Move from outreach to inreach
Deborah Bull, former dancer and Assistant Principal of Kings College London
Recently, the notion that an expert is something to be ignored or derided has been a big wake-up call. How did our cultural institutions all get it so wrong?
For science, the notion of outreach offers some clues. Maybe we need to stop saying, “We’re coming out there to join you” and instead say “We’re going to shift where we are” to make science truly accessible. In doing so we would transition from outreach, that implies a separation of science and the outside world, to inreach, where science reflects on where it should be to be more inclusive.
How could science begin this collective reflection? To begin with, it’s incumbent on all in the science community to support people to share the wisdom of their failings. This is not just about learning from our mistakes: this will also help us dim the feelings of shame that all too often accompany our failures, and over time they will grow to be seen as the roots of future success.
We must differentiate between not trying, and trying and failing, because the former is not acceptable and the latter is totally normal. This means we must share ideas early on, against our instincts. For many of us, our preferred way of working is to polish the jewel until we think it’s perfect and then to show it to people and go “look at my lovely gem”. If you do that in a working environment, people start criticising your gem: “but it’s not very shiny” or “we don’t like the shape of it”. We need to learn about working collegiately as a sector: put your rough diamonds out there!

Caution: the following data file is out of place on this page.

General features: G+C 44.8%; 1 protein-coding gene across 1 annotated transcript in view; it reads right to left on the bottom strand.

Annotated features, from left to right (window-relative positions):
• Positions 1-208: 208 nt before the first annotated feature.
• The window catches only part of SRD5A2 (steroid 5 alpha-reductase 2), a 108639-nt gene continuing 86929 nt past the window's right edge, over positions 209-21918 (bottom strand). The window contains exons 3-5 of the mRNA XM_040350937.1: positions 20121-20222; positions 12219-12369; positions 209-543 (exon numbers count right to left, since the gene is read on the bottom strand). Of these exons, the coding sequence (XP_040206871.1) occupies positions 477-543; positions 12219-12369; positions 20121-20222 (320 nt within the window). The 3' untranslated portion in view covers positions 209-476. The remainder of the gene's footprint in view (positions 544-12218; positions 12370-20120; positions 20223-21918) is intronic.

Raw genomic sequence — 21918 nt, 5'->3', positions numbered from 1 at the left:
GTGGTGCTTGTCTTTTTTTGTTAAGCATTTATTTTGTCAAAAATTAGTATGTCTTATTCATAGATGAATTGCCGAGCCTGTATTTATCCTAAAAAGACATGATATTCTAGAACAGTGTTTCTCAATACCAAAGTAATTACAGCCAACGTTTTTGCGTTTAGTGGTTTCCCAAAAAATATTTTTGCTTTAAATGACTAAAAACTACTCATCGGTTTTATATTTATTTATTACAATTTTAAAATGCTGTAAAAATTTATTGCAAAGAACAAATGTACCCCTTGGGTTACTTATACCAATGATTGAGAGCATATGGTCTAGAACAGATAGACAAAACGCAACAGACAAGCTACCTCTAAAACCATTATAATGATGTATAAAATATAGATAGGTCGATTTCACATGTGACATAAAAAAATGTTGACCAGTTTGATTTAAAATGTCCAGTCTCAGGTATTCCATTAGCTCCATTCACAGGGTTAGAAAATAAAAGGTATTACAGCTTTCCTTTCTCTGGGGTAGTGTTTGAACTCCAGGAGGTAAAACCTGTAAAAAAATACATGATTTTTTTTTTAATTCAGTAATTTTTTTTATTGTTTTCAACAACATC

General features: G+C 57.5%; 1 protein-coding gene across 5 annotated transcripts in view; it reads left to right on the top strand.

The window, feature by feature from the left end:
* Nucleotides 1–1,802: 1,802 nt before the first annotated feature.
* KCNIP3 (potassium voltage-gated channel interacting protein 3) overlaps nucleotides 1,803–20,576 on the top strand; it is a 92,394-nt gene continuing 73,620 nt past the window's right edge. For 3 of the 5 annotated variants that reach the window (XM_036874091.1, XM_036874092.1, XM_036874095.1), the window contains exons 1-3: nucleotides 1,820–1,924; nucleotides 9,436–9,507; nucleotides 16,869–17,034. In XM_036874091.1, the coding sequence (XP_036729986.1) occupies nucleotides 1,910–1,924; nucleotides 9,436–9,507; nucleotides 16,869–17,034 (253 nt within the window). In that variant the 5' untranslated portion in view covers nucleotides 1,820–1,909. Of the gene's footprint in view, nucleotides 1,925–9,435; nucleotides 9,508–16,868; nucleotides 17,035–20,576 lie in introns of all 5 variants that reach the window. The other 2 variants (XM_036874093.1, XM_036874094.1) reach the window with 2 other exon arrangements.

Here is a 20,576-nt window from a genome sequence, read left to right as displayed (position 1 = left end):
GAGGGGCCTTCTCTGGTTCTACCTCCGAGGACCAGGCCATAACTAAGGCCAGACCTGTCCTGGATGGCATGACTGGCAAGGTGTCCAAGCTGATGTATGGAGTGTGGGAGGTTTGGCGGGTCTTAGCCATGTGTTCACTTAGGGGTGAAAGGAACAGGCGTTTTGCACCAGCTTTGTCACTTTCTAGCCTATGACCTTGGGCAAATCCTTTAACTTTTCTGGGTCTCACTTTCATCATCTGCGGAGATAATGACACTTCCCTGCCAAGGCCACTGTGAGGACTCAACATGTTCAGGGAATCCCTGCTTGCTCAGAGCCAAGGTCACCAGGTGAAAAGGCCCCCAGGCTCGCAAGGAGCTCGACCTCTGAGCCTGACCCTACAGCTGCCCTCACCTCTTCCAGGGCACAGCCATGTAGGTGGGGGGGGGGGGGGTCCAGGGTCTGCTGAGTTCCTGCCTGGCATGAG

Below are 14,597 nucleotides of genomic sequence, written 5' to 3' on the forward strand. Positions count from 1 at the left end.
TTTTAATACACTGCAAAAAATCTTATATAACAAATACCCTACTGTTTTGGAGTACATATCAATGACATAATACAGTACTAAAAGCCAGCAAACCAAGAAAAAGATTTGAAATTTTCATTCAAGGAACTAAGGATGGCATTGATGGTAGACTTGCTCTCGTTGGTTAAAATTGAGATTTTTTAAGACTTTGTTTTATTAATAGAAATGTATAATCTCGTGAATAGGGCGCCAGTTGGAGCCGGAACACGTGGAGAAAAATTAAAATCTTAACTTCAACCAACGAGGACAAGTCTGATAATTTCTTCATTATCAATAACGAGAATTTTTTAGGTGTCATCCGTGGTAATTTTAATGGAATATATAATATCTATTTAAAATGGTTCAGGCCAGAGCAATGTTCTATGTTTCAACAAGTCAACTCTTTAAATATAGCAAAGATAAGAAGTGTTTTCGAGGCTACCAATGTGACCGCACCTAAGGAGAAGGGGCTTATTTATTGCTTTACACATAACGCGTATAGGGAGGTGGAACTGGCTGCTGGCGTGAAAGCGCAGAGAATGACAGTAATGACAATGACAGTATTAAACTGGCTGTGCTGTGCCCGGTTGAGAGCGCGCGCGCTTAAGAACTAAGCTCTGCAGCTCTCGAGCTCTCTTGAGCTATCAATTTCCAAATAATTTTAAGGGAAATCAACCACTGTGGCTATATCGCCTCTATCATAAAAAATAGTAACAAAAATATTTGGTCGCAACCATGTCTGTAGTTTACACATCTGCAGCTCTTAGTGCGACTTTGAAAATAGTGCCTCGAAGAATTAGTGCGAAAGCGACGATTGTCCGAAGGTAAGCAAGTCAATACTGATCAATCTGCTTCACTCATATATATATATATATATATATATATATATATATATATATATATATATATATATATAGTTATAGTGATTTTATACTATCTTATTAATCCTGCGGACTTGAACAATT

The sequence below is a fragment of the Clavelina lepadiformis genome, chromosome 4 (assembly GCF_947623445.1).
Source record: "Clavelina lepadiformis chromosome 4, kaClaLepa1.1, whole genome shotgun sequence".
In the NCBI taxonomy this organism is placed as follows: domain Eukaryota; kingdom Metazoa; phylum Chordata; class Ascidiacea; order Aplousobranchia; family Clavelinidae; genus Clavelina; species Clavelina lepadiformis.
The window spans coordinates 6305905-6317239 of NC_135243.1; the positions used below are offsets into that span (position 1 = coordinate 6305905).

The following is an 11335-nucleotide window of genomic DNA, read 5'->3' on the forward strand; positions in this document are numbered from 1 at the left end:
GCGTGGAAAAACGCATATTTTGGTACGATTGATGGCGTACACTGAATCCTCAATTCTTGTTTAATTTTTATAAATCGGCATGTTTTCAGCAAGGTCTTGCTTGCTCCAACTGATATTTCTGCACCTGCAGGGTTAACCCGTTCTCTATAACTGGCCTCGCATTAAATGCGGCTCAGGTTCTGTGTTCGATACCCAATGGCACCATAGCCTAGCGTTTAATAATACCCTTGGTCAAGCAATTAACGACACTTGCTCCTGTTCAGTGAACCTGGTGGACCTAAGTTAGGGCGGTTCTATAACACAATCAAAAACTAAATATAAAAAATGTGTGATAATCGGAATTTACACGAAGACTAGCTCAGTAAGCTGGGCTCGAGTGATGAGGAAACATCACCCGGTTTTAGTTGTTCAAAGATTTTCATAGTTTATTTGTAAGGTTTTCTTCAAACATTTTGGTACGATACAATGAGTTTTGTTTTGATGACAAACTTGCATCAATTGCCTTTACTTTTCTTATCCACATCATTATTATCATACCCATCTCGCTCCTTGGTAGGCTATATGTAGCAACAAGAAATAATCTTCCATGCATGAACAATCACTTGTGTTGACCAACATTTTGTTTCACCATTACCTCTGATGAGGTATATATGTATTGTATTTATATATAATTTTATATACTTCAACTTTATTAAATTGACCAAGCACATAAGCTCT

So, science should show its work, be it public engagement programmes or the science itself, before it’s perfect because that allows others to contribute to the process of making it perfect. It’s about recognizing that you strengthen ideas by looking outside your immediate environment, through the clash of disciplines, by the shock of cultures.
There will undoubtedly be people out there who reject this approach and prefer to remain in their own sectors and silos. How do we get around that? Rather than shouting the opposite to the ‘outside world’, we should let them into the conversation.
Deborah Bull is Assistant Principal (London) at King’s College London, providing leadership for both the university’s engagement with London (one of five priorities in King’s vision to 2029) and for its cultural strategy. Working across all areas of King’s, she has overall responsibility for strategic interactions with London’s institutions, agencies and organisations; and specific responsibility for leading on the university’s collaborative activities and partnerships with the cultural sector
Deborah Bull joined King’s College London in 2012 following a long and successful career in the arts, first as performer and, more recently, as creative leader and cultural commentator. She danced with The Royal Ballet from 1981 until 2001, performing leading roles throughout the classical and contemporary repertoire. In 2001, she joined the Royal Opera House Executive to devise and implement strategies for developing new art, new artists and new audiences, becoming Creative Director in 2008 and taking the lead on the organisation’s Olympic programming.